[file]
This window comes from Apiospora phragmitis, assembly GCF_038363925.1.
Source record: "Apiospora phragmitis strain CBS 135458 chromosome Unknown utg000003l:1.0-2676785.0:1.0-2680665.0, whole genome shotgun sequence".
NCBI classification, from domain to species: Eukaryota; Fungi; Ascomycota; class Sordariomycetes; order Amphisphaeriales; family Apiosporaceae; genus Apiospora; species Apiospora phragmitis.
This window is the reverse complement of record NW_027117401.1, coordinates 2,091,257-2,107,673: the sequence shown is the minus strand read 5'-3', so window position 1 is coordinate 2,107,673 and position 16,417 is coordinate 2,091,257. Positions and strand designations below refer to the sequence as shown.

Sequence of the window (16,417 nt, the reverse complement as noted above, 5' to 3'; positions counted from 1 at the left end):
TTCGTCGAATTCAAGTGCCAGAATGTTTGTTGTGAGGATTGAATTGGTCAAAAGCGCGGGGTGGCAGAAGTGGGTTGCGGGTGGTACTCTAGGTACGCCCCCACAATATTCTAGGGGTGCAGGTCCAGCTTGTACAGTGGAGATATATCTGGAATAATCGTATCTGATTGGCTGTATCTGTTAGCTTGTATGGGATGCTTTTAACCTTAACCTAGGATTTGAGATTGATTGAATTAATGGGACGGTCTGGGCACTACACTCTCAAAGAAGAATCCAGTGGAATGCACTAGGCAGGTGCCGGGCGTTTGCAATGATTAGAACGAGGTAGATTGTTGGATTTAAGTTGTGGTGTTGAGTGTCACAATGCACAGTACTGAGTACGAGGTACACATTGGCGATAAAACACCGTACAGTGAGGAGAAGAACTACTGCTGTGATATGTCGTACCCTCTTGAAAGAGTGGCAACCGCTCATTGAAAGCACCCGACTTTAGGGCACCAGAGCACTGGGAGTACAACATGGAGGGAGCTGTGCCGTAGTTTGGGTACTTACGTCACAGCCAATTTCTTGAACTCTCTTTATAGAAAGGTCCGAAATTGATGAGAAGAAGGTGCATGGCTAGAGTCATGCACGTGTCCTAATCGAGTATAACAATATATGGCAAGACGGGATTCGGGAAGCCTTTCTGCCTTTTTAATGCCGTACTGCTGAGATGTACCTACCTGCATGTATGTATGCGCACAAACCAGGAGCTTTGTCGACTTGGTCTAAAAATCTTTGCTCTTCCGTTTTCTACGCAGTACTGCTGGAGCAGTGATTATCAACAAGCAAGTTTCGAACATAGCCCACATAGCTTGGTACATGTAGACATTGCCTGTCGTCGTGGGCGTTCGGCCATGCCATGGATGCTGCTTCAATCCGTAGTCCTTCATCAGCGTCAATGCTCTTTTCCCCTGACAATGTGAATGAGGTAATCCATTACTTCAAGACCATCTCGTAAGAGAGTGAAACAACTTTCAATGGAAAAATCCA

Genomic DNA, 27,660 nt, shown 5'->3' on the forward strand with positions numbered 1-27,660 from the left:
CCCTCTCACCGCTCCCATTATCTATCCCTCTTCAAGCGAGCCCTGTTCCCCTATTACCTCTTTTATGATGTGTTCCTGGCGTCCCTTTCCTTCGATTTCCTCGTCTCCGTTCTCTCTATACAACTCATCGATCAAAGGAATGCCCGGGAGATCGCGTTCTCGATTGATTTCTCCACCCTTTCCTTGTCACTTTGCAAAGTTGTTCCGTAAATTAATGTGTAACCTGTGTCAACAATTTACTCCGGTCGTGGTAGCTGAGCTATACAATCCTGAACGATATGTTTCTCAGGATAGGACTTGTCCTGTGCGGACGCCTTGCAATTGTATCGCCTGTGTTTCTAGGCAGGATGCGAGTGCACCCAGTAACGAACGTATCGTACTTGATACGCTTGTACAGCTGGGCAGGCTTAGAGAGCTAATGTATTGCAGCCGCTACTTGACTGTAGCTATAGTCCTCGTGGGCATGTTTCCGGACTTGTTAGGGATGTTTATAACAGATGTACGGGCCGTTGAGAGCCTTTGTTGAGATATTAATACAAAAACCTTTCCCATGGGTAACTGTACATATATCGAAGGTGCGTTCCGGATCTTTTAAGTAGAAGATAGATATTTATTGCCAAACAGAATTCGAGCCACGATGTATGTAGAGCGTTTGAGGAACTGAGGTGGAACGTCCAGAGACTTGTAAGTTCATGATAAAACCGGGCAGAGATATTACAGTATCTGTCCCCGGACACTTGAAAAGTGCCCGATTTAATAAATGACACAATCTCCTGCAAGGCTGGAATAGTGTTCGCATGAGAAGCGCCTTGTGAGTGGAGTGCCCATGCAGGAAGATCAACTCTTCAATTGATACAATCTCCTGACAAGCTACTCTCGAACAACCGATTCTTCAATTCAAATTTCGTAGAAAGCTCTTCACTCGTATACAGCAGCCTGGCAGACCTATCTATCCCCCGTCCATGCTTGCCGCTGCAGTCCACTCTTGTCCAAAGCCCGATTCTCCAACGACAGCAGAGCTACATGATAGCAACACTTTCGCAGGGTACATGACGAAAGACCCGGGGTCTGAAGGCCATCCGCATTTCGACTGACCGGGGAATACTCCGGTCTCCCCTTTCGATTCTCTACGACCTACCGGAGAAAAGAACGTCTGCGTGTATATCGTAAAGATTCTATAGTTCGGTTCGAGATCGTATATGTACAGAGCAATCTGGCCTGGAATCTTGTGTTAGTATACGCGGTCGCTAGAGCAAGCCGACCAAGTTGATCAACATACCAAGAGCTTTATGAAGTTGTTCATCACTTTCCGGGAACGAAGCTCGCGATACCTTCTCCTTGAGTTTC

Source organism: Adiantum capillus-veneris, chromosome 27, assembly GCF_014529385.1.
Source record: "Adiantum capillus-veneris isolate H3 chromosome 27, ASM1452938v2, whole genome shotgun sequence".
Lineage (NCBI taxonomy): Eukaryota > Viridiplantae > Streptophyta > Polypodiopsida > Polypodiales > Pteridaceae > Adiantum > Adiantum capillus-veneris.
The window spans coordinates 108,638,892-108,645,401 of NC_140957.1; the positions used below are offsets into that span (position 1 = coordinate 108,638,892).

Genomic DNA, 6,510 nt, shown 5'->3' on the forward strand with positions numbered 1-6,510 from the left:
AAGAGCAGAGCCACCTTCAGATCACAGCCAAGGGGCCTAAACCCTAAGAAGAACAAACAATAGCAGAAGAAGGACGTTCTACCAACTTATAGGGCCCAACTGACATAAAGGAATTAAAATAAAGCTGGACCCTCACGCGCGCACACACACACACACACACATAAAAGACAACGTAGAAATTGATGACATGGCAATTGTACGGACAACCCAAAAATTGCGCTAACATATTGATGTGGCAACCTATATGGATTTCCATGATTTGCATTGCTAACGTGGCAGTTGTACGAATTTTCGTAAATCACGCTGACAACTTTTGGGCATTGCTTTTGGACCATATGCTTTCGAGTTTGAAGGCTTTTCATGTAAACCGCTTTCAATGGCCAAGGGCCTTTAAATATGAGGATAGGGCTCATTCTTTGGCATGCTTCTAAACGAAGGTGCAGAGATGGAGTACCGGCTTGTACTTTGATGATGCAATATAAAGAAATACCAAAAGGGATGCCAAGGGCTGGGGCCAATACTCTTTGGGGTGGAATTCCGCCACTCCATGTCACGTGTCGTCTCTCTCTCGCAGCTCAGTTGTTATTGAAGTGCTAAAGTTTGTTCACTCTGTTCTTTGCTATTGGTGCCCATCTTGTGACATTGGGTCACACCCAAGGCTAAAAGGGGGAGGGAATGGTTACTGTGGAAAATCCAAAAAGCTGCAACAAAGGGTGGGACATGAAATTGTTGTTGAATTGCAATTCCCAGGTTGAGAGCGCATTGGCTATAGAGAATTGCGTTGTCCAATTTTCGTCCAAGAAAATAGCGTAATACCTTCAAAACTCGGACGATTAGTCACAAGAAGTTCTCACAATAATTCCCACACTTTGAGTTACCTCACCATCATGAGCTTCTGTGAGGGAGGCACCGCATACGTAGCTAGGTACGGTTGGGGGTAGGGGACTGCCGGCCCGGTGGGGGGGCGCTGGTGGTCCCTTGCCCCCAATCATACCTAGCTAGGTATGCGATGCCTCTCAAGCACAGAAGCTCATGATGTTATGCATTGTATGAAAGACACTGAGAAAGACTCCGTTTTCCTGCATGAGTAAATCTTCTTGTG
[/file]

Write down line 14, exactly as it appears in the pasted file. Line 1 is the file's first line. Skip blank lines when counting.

AAGAGCAGAGCCACCTTCAGATCACAGCCAAGGGGCCTAAACCCTAAGAAGAACAAACAATAGCAGAAGAAGGACGTTCTACCAACTTATAGGGCCCAACTGACATAAAGGAATTAAAATAAAGCTGGACCCTCACGCGCGCACACACACACACACACACATAAAAGACAACGTAGAAATTGATGACATGGCAATTGTACGGACAACCCAAAAATTGCGCTAACATATTGATGTGGCAACCTATATGGATTTCCATGATTTGCATTGCTAACGTGGCAGTTGTACGAATTTTCGTAAATCACGCTGACAACTTTTGGGCATTGCTTTTGGACCATATGCTTTCGAGTTTGAAGGCTTTTCATGTAAACCGCTTTCAATGGCCAAGGGCCTTTAAATATGAGGATAGGGCTCATTCTTTGGCATGCTTCTAAACGAAGGTGCAGAGATGGAGTACCGGCTTGTACTTTGATGATGCAATATAAAGAAATACCAAAAGGGATGCCAAGGGCTGGGGCCAATACTCTTTGGGGTGGAATTCCGCCACTCCATGTCACGTGTCGTCTCTCTCTCGCAGCTCAGTTGTTATTGAAGTGCTAAAGTTTGTTCACTCTGTTCTTTGCTATTGGTGCCCATCTTGTGACATTGGGTCACACCCAAGGCTAAAAGGGGGAGGGAATGGTTACTGTGGAAAATCCAAAAAGCTGCAACAAAGGGTGGGACATGAAATTGTTGTTGAATTGCAATTCCCAGGTTGAGAGCGCATTGGCTATAGAGAATTGCGTTGTCCAATTTTCGTCCAAGAAAATAGCGTAATACCTTCAAAACTCGGACGATTAGTCACAAGAAGTTCTCACAATAATTCCCACACTTTGAGTTACCTCACCATCATGAGCTTCTGTGAGGGAGGCACCGCATACGTAGCTAGGTACGGTTGGGGGTAGGGGACTGCCGGCCCGGTGGGGGGGCGCTGGTGGTCCCTTGCCCCCAATCATACCTAGCTAGGTATGCGATGCCTCTCAAGCACAGAAGCTCATGATGTTATGCATTGTATGAAAGACACTGAGAAAGACTCCGTTTTCCTGCATGAGTAAATCTTCTTGTG